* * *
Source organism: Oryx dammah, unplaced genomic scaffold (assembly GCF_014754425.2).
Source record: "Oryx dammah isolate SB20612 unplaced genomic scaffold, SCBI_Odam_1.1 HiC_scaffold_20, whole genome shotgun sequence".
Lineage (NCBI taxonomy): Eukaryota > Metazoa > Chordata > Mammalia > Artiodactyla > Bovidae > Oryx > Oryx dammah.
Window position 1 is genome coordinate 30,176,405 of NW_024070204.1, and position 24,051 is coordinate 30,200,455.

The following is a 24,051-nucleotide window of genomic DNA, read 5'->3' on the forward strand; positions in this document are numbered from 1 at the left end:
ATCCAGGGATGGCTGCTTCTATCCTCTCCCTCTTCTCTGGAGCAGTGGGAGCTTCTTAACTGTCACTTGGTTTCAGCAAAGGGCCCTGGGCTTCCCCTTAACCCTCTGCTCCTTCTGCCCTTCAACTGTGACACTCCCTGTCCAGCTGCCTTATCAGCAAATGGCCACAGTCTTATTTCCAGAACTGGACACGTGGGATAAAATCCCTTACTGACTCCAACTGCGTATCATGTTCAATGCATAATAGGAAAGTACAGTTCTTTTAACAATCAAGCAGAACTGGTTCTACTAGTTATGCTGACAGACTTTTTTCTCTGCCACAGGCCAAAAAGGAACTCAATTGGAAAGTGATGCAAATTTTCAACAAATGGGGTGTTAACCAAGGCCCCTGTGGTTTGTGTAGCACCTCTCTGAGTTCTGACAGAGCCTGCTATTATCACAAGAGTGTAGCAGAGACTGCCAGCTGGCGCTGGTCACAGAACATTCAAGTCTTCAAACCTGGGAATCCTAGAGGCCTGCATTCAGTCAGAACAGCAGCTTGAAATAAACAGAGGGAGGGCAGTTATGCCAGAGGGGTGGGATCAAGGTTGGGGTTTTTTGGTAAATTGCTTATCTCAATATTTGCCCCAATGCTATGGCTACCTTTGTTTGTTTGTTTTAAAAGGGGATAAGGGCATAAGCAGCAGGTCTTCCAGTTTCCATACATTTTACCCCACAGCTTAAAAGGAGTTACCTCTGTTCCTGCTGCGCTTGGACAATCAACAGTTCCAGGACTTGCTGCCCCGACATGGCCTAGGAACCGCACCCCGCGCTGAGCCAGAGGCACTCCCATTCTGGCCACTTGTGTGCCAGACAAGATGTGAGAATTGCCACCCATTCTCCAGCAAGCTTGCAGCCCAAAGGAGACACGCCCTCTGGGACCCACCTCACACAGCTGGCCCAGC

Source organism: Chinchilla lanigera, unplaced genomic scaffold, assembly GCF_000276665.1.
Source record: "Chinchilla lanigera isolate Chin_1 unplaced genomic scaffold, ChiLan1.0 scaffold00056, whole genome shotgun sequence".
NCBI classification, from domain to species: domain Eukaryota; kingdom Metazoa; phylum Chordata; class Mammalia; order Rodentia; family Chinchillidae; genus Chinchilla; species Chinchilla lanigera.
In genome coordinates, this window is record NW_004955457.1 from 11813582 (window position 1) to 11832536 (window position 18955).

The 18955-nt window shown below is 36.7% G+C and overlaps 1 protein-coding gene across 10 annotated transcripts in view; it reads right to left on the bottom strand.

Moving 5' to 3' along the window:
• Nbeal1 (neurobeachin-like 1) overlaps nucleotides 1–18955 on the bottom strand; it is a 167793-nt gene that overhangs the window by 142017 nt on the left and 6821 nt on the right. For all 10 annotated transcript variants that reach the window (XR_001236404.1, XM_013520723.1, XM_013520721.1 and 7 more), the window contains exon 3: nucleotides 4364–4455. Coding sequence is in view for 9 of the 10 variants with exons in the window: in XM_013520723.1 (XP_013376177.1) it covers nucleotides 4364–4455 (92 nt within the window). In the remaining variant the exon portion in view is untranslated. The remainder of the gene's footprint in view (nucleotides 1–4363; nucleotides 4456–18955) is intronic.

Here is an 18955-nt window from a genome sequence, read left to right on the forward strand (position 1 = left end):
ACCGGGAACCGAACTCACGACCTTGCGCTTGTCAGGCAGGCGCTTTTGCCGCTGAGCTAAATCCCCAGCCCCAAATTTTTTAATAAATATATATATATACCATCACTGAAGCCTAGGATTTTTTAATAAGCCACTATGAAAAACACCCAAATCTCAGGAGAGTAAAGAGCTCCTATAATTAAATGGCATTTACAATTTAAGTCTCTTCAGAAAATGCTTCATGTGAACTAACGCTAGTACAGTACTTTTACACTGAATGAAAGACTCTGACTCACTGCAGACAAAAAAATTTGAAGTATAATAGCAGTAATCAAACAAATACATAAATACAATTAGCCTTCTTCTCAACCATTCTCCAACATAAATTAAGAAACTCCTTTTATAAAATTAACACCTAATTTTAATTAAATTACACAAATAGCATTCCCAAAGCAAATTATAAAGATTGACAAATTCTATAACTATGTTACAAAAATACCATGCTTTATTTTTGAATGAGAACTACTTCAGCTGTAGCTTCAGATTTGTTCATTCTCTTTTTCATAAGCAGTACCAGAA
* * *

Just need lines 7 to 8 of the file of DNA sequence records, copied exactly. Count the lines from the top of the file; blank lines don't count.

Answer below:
Source organism: Chinchilla lanigera, unplaced genomic scaffold, assembly GCF_000276665.1.
Source record: "Chinchilla lanigera isolate Chin_1 unplaced genomic scaffold, ChiLan1.0 scaffold00056, whole genome shotgun sequence".